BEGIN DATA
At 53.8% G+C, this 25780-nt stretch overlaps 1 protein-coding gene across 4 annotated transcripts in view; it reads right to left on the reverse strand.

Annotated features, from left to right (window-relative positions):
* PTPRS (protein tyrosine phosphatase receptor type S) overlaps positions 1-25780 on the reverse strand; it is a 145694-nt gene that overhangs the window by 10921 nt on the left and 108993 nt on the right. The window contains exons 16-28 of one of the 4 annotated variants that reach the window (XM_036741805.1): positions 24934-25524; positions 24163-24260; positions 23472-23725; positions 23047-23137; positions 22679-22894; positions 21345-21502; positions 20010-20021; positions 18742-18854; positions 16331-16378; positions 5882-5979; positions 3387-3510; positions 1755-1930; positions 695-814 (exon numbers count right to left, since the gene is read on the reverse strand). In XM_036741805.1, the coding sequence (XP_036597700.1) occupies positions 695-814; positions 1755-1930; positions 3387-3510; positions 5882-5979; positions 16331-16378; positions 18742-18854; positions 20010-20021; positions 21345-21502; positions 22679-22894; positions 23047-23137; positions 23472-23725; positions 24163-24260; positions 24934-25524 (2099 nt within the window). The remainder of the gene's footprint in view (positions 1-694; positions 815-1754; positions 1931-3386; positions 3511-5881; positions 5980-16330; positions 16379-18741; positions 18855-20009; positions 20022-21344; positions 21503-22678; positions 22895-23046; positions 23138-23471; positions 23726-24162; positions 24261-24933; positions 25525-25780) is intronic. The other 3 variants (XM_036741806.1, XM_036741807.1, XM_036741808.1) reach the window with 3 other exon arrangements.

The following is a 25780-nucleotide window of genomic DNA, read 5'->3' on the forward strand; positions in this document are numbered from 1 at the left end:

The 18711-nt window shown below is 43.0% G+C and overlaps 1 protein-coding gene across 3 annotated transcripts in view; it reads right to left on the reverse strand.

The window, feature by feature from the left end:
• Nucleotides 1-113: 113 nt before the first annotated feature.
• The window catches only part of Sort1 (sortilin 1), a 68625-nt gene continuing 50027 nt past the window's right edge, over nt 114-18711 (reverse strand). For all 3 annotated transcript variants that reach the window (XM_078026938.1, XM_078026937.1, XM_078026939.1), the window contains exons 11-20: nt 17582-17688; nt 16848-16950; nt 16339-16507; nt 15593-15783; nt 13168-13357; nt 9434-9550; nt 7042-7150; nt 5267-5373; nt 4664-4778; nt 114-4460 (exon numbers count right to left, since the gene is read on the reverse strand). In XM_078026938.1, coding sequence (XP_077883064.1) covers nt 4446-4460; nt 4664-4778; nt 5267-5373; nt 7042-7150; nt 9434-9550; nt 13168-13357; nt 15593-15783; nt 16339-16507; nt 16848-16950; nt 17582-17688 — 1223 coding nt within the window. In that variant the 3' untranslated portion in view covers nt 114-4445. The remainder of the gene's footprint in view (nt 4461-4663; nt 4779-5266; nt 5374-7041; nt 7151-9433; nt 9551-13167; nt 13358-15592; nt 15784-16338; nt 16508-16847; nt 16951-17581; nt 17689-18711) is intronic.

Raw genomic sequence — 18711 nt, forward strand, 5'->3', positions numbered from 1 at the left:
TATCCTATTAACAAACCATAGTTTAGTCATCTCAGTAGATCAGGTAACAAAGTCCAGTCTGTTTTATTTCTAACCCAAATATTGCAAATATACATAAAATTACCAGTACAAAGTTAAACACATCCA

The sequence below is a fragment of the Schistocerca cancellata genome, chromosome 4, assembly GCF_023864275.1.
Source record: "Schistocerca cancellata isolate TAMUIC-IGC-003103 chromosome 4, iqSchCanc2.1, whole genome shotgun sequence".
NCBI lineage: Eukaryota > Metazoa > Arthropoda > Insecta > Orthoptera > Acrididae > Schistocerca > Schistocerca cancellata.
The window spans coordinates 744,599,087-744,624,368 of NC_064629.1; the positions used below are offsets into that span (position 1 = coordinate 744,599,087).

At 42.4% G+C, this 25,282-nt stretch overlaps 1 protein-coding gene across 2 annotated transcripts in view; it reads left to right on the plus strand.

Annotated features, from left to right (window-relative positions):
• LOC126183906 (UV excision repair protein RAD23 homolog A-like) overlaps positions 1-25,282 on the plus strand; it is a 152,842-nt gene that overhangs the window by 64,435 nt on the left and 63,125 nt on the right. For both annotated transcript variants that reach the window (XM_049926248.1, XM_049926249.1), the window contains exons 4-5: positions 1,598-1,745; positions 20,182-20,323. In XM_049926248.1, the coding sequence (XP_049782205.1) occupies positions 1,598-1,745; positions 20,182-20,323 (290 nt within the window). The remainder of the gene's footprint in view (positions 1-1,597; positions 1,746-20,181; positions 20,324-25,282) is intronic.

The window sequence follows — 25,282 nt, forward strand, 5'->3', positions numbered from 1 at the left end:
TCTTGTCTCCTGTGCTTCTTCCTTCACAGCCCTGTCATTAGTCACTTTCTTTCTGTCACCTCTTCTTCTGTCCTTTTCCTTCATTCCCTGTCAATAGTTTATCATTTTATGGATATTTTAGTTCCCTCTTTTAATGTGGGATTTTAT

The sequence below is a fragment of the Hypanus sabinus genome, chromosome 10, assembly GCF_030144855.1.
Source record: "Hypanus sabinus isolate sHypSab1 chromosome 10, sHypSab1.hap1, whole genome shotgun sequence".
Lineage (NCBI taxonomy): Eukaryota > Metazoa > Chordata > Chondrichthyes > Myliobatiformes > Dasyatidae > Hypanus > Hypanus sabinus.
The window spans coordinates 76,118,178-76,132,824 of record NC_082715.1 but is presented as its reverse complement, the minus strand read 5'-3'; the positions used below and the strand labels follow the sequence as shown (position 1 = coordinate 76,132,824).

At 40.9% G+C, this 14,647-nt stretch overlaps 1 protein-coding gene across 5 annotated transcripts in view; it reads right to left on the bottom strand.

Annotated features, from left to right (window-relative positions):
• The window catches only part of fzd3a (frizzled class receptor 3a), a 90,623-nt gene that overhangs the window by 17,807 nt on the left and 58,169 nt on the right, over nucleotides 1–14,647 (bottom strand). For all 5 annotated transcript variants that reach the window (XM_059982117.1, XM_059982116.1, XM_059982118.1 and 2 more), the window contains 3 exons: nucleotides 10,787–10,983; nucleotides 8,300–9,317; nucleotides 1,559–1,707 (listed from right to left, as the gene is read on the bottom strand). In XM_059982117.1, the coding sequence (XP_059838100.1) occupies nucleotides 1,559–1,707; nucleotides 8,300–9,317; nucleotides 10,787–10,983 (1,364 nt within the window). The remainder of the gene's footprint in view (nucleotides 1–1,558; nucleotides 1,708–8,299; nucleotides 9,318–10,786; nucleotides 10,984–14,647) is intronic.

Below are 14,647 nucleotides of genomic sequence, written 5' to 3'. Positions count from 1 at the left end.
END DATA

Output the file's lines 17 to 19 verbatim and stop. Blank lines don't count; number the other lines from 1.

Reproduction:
• LOC126183906 (UV excision repair protein RAD23 homolog A-like) overlaps positions 1-25,282 on the plus strand; it is a 152,842-nt gene that overhangs the window by 64,435 nt on the left and 63,125 nt on the right. For both annotated transcript variants that reach the window (XM_049926248.1, XM_049926249.1), the window contains exons 4-5: positions 1,598-1,745; positions 20,182-20,323. In XM_049926248.1, the coding sequence (XP_049782205.1) occupies positions 1,598-1,745; positions 20,182-20,323 (290 nt within the window). The remainder of the gene's footprint in view (positions 1-1,597; positions 1,746-20,181; positions 20,324-25,282) is intronic.

The window sequence follows — 25,282 nt, forward strand, 5'->3', positions numbered from 1 at the left end:
TCTTGTCTCCTGTGCTTCTTCCTTCACAGCCCTGTCATTAGTCACTTTCTTTCTGTCACCTCTTCTTCTGTCCTTTTCCTTCATTCCCTGTCAATAGTTTATCATTTTATGGATATTTTAGTTCCCTCTTTTAATGTGGGATTTTAT